Ung said he detected a shift in the thinking of broadcasters about IP at this year’s IBC. “Having attended this show in previous years, and NAB, I can tell people are more aware and educated in terms of the IP transition,” he said. “Two years ago they never would have said, ‘My production environment will go IP.’ But now they are more open to it. There’s an appetite for the subject.”

Snell, too, devoted booth space to its IP play — the xStream, the first product to be part of its new Quasar XS line. Robert Rowe, managing director of live TV at Snell, said xStream provides a real-time platform for IP processing that runs on COTS hardware and gives broadcasters a way to run the same software production tools they already know on these generic computers.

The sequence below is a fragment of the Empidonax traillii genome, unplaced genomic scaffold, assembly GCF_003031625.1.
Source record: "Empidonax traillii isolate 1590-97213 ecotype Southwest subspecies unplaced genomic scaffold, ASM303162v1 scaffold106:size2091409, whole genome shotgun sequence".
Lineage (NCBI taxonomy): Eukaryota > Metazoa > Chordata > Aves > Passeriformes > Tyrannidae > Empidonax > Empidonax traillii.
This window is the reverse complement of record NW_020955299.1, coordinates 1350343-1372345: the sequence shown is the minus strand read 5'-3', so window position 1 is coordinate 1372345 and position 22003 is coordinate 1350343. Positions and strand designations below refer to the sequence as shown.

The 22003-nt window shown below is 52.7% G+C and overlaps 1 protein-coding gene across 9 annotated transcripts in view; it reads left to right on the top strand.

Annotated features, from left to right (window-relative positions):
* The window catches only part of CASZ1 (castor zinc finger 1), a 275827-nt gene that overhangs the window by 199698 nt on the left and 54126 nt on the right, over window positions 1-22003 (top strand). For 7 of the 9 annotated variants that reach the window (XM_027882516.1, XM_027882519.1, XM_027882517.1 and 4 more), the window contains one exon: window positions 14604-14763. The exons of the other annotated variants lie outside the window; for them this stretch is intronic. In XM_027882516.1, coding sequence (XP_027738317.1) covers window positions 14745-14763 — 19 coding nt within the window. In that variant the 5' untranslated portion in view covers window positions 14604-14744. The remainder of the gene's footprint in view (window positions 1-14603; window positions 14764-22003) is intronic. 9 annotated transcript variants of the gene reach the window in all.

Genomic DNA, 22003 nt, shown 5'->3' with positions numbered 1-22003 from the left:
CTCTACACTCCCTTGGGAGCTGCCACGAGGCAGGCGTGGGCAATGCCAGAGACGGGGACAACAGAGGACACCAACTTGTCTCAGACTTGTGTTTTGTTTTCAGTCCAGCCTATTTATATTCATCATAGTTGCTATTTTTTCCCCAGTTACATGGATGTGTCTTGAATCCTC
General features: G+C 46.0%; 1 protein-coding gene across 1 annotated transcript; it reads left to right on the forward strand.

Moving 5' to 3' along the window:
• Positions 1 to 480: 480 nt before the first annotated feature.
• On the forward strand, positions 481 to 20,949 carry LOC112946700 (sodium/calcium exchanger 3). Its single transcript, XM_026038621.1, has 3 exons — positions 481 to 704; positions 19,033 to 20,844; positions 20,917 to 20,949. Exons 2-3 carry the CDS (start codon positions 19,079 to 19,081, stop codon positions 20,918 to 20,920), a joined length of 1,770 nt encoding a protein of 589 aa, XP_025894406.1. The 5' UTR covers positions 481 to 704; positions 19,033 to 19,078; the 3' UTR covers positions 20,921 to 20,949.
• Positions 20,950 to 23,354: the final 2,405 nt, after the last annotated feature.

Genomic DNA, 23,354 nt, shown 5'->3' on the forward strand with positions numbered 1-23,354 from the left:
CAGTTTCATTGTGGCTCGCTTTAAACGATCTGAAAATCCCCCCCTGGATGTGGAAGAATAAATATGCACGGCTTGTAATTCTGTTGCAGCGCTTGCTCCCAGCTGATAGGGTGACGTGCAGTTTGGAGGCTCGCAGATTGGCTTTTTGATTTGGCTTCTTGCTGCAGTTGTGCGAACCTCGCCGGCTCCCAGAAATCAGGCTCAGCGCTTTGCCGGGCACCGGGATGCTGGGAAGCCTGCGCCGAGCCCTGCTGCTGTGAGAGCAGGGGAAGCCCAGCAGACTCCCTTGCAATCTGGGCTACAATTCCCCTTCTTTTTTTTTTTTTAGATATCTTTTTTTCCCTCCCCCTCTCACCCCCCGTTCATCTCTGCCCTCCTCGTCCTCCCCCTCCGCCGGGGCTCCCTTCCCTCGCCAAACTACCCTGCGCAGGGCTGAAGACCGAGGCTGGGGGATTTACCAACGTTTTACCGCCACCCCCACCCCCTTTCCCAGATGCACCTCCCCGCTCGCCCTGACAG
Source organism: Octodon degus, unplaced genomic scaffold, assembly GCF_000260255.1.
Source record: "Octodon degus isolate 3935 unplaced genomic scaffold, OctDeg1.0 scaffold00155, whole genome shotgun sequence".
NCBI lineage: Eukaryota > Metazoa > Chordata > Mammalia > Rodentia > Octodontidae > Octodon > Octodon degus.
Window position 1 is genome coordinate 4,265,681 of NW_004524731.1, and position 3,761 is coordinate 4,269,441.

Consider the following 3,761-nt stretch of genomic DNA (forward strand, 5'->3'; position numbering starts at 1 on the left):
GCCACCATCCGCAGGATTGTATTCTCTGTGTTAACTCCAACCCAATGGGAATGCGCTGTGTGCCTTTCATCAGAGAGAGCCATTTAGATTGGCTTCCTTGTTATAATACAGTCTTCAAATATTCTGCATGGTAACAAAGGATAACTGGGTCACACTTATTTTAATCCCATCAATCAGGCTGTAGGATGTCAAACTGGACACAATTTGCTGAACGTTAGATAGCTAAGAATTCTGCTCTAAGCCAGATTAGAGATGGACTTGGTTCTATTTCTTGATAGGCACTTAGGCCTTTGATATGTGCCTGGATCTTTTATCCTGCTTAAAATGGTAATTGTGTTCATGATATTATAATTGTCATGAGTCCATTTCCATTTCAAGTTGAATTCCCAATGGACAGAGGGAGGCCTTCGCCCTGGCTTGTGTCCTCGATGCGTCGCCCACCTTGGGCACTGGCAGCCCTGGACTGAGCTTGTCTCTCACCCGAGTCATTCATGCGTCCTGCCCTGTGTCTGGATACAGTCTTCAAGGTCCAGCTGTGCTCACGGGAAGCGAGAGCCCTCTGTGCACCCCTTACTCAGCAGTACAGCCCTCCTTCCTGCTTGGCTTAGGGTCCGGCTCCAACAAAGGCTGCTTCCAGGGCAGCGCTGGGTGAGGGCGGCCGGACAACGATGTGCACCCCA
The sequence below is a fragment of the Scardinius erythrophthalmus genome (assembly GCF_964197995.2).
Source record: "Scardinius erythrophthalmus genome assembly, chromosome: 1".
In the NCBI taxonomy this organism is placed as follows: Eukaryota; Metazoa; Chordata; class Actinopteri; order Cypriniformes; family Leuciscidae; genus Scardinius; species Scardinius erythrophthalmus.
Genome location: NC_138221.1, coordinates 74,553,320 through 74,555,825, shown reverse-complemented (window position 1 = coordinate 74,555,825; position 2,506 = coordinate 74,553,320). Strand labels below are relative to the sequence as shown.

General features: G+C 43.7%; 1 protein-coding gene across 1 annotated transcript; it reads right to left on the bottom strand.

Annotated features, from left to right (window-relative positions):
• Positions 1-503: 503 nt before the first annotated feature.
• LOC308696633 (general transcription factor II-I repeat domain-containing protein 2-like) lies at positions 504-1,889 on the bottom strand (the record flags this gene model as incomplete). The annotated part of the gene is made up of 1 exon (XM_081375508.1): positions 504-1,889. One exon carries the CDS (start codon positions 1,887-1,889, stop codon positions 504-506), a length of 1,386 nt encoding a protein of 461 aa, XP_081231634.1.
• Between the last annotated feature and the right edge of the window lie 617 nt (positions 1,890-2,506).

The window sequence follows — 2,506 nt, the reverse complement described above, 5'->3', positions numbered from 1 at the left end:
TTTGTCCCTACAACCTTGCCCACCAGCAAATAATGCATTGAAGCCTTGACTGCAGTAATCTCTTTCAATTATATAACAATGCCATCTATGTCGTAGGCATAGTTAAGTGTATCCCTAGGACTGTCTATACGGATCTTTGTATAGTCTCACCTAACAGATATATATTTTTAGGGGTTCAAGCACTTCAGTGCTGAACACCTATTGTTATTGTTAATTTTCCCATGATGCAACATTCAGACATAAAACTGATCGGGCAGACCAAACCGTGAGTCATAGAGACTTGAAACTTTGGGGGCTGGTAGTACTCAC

Snell’s xStream falls in line with strategic steps the company has been taking to position for a future, IP-based broadcast world. At the 2014 NAB Show, Snell and Cisco first demoed integration of Cisco enterprise-grade routers into a broadcast routing environment. At IBC, the companies once again showed Cisco routers at work making switches between video sources with less than 1ms of latency —essentially switching in real time. Rowe said the latency is so small that Snell engineers in the lab actually had trouble measuring it.

Harmonic’s approach focused on the playout and distribution side of the broadcast equation. It introduced multiscreen packaging and origination capabilities for its VOS software-based media procession platform. The new capabilities add to the ingest, compression, graphics, branding and delivery functions introduced at NAB.

Tom Lattie, VP products, Harmonic, said virtualized packaging and origination capabilities, such as those enabled by the latest VOS introductions, make it more affordable  — and thus more likely — broadcasters will bring up second channels or over-the-top feeds for special events .

“Building a traditional master control room is expensive,” he said. “Virtualization fixes the equation. It essentially becomes MRC in a box,” he said.